Belfast Telegraph

Belfast Fashionweek reminds me how my catwalk show was a religious experience

Frances Burscough
Frances Burscough

By Frances Burscough

October is one of the most fashion-conscious months of the year. Paris Fashion Week is just coming to an end, hot on the heels of New York, London and Milan, and so almost every day there's a style story in the news.

Then, of course, later this month there's our very own Belfast Fashionweek to look forward to. This season the catwalk shows are being held at St Anne's Cathedral, and I can't think of anywhere more spectacular to rig up a runway and launch a new fashion line.

When I was a fashion design student in Manchester in the mid-1980s, my degree show would have looked right at home in such hallowed halls, because - believe it or not - my entire collection was inspired by the religious vestments of the Catholic church.

The models were dressed in dramatic, nay flamboyant, eveningwear that was inspired by the pomp and ceremony of the Vatican.

It was tastefully done, I can assure you, so that my mum and all my Catholic relatives wouldn't be mortified. It was also in the back of my mind not to offend God. If I was going to go to Hell, I certainly wouldn't want it to be because of a fashion foible.

So while the crucifix was featured as a symbol, it was in homage to all things ecclesiastical, rather than an affront to them.

I chose the same colours from a cardinal's wardrobe - blood red, purple, black, emerald green, ivory and, of course, gold... lots of it. Each costume included a long, black slim-fitting gown worn with a voluminous brightly coloured chasuble-style cape emblazoned with a gold embroidered cross.

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I worked alongside a millinery designer who created a range of miniature-sized biretta hats (the ones with a pom-pom on that cardinals wear), and the models wore these at a jaunty angle with their hair was slicked back into a ponytail. I also incorporated jewellery designed by a fellow degree student to complement my collection. The pieces included chokers, gauntlets and neck-pieces made from gold wire and enamel.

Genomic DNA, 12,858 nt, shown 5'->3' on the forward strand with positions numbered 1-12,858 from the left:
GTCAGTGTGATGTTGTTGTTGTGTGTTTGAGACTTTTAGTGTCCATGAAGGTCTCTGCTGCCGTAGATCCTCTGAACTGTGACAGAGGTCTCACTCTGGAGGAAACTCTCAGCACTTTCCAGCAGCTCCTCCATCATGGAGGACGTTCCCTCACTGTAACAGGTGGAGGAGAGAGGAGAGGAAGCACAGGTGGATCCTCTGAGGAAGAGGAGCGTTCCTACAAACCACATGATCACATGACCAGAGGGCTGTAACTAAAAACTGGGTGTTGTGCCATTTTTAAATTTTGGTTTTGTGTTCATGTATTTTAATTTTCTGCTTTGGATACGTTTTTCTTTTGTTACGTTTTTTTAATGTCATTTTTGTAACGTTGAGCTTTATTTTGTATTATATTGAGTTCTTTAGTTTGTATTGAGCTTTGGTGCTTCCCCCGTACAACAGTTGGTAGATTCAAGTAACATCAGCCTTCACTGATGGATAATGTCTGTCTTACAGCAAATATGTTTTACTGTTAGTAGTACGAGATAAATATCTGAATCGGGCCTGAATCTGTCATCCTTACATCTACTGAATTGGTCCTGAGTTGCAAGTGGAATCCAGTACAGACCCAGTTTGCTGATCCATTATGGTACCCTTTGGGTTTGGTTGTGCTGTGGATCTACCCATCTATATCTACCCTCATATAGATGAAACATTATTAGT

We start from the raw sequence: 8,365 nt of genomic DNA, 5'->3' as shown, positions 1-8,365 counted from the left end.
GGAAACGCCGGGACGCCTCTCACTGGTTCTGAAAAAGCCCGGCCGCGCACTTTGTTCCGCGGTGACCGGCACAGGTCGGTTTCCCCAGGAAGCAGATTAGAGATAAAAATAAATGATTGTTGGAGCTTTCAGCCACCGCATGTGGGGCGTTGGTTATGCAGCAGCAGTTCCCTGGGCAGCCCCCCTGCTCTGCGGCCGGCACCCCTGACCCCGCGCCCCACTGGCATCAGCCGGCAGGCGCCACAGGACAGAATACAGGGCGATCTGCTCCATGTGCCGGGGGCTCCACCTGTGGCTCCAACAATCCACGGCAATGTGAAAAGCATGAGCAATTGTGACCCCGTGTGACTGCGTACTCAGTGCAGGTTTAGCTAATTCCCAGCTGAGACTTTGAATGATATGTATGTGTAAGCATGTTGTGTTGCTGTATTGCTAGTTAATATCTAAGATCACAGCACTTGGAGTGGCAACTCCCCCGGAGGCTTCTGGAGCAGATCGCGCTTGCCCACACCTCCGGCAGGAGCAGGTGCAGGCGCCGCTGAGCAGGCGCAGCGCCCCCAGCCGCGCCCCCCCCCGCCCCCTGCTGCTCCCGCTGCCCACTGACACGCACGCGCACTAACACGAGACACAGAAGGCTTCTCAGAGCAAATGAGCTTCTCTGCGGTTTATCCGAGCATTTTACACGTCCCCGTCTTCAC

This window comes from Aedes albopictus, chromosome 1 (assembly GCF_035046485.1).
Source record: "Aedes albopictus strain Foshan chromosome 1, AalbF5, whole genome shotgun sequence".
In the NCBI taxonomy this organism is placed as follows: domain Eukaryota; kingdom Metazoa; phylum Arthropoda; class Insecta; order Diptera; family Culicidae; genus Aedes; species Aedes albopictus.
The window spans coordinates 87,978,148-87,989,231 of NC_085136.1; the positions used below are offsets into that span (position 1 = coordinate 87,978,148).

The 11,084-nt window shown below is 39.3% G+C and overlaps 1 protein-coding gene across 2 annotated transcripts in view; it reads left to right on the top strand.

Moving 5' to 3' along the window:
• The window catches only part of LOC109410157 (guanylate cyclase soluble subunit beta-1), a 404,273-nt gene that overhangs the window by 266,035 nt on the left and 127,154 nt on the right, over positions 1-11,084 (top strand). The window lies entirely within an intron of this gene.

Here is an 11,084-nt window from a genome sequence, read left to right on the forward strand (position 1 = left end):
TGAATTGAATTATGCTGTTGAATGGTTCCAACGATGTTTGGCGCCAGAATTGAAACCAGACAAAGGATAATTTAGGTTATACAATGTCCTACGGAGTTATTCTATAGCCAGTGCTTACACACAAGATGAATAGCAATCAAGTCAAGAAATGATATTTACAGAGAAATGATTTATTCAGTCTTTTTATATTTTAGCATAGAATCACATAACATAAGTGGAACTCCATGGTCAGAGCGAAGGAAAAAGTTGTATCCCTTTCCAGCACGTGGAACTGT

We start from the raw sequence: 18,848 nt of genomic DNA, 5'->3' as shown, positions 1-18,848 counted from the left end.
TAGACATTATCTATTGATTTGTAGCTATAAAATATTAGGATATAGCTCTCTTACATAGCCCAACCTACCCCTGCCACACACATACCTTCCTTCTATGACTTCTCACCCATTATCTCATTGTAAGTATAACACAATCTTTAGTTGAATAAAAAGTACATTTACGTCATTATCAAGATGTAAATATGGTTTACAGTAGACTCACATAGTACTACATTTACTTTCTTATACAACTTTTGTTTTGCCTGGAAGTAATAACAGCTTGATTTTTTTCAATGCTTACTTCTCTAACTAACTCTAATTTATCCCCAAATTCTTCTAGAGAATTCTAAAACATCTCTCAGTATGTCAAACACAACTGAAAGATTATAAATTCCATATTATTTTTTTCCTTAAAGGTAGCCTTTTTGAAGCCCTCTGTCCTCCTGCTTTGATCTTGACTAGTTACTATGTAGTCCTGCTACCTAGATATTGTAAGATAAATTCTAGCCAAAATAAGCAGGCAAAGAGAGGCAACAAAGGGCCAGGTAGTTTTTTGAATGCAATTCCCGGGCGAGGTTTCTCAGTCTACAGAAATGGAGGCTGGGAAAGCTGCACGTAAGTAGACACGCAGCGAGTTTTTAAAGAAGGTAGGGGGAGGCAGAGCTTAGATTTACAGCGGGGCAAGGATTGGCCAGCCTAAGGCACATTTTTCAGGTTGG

For the authentic finishing touches - and to add a whiff of drama - I enlisted the help of my local church and borrowed some of its precious hardware for the event. The lead models strode out with a smoking thurible (the brass incense burner suspended from chains that's swung around the altar during Latin mass) and filled the stage with a thin veil of sandalwood smoke, through which the other models appeared, accompanied by the sound of Gregorian chants, one brandishing a staff , another a sceptre and another carried an aspergillum (the ornate implement that priest or altar server uses to sprinkle holy water into the congregation) with which she flicked everyone on the front row with sandalwood cologne.

As you can imagine, it was a spectacle to behold and ended to rapturous applause. I was offered a job on the strength of it too. Not as a member of the clergy, but as a fashion designer for an international label.

Although my time in the fashion industry only lasted a few years, what stayed with me - and resurfaces every time the fashion shows come around - is the memory of the utter madness that goes on behind the scenes of a catwalk show.

Even though I was only showing six outfits, it took me nine months working solidly around the clock to produce my event and get the models and choreography just right.

For a full-length fashion show of approximately 100 outfits, you can only imagine the effort that's involved.

As the chic cognoscenti assemble, the supermodels sashay and the paparazzi bulbs pop, backstage there's a frantic hive of hysteria going on that few ever get to see.

I still find it phenomenal how complete chaos can become elegant serenity within a few perfectly-poised paces. Nevertheless, each time the whole shebang works seamlessly and the audience is treated to a comprehensive cross-section of the season ahead.

So bearing that in mind, I'll wish good luck to all involved at Belfast Fashionweek Autumn 2017.

If you're interested in going yourself, visit for all the details.

Belfast Telegraph


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